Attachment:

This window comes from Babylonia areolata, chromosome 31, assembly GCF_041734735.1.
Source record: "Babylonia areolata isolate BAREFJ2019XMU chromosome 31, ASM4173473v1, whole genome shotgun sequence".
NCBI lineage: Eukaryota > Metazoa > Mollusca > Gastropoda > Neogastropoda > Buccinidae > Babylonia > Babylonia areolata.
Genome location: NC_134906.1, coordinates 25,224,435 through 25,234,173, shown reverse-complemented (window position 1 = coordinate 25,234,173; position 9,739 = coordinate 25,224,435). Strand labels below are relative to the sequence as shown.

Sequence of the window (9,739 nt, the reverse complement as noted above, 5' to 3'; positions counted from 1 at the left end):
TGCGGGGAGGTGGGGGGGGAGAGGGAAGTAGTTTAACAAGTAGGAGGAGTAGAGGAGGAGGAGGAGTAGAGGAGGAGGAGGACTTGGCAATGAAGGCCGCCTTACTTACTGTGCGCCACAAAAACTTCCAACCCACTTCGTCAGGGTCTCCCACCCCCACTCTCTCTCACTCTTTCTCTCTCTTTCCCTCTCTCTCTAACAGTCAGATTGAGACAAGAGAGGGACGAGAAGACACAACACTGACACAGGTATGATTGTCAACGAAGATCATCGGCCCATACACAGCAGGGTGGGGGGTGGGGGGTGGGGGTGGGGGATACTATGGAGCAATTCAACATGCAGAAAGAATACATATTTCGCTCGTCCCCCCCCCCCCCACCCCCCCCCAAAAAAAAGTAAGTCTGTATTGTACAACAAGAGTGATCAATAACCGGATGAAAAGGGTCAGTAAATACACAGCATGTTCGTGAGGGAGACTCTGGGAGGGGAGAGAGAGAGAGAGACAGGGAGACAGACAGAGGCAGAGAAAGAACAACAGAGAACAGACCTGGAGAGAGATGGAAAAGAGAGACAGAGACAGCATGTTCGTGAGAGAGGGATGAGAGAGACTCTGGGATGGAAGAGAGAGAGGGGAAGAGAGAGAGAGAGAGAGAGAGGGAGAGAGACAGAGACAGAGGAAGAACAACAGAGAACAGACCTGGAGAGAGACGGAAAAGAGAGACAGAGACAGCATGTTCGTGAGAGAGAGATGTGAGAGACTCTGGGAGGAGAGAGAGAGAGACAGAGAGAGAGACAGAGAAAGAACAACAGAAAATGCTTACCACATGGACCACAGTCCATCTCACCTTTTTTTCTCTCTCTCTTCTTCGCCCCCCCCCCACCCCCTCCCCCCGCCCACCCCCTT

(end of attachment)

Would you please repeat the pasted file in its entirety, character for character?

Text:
This window comes from Babylonia areolata, chromosome 31, assembly GCF_041734735.1.
Source record: "Babylonia areolata isolate BAREFJ2019XMU chromosome 31, ASM4173473v1, whole genome shotgun sequence".
NCBI lineage: Eukaryota > Metazoa > Mollusca > Gastropoda > Neogastropoda > Buccinidae > Babylonia > Babylonia areolata.
Genome location: NC_134906.1, coordinates 25,224,435 through 25,234,173, shown reverse-complemented (window position 1 = coordinate 25,234,173; position 9,739 = coordinate 25,224,435). Strand labels below are relative to the sequence as shown.

Sequence of the window (9,739 nt, the reverse complement as noted above, 5' to 3'; positions counted from 1 at the left end):
TGCGGGGAGGTGGGGGGGGAGAGGGAAGTAGTTTAACAAGTAGGAGGAGTAGAGGAGGAGGAGGAGTAGAGGAGGAGGAGGACTTGGCAATGAAGGCCGCCTTACTTACTGTGCGCCACAAAAACTTCCAACCCACTTCGTCAGGGTCTCCCACCCCCACTCTCTCTCACTCTTTCTCTCTCTTTCCCTCTCTCTCTAACAGTCAGATTGAGACAAGAGAGGGACGAGAAGACACAACACTGACACAGGTATGATTGTCAACGAAGATCATCGGCCCATACACAGCAGGGTGGGGGGTGGGGGGTGGGGGTGGGGGATACTATGGAGCAATTCAACATGCAGAAAGAATACATATTTCGCTCGTCCCCCCCCCCCCCACCCCCCCCCAAAAAAAAGTAAGTCTGTATTGTACAACAAGAGTGATCAATAACCGGATGAAAAGGGTCAGTAAATACACAGCATGTTCGTGAGGGAGACTCTGGGAGGGGAGAGAGAGAGAGAGACAGGGAGACAGACAGAGGCAGAGAAAGAACAACAGAGAACAGACCTGGAGAGAGATGGAAAAGAGAGACAGAGACAGCATGTTCGTGAGAGAGGGATGAGAGAGACTCTGGGATGGAAGAGAGAGAGGGGAAGAGAGAGAGAGAGAGAGAGAGGGAGAGAGACAGAGACAGAGGAAGAACAACAGAGAACAGACCTGGAGAGAGACGGAAAAGAGAGACAGAGACAGCATGTTCGTGAGAGAGAGATGTGAGAGACTCTGGGAGGAGAGAGAGAGAGACAGAGAGAGAGACAGAGAAAGAACAACAGAAAATGCTTACCACATGGACCACAGTCCATCTCACCTTTTTTTCTCTCTCTCTTCTTCGCCCCCCCCCCACCCCCTCCCCCCGCCCACCCCCTT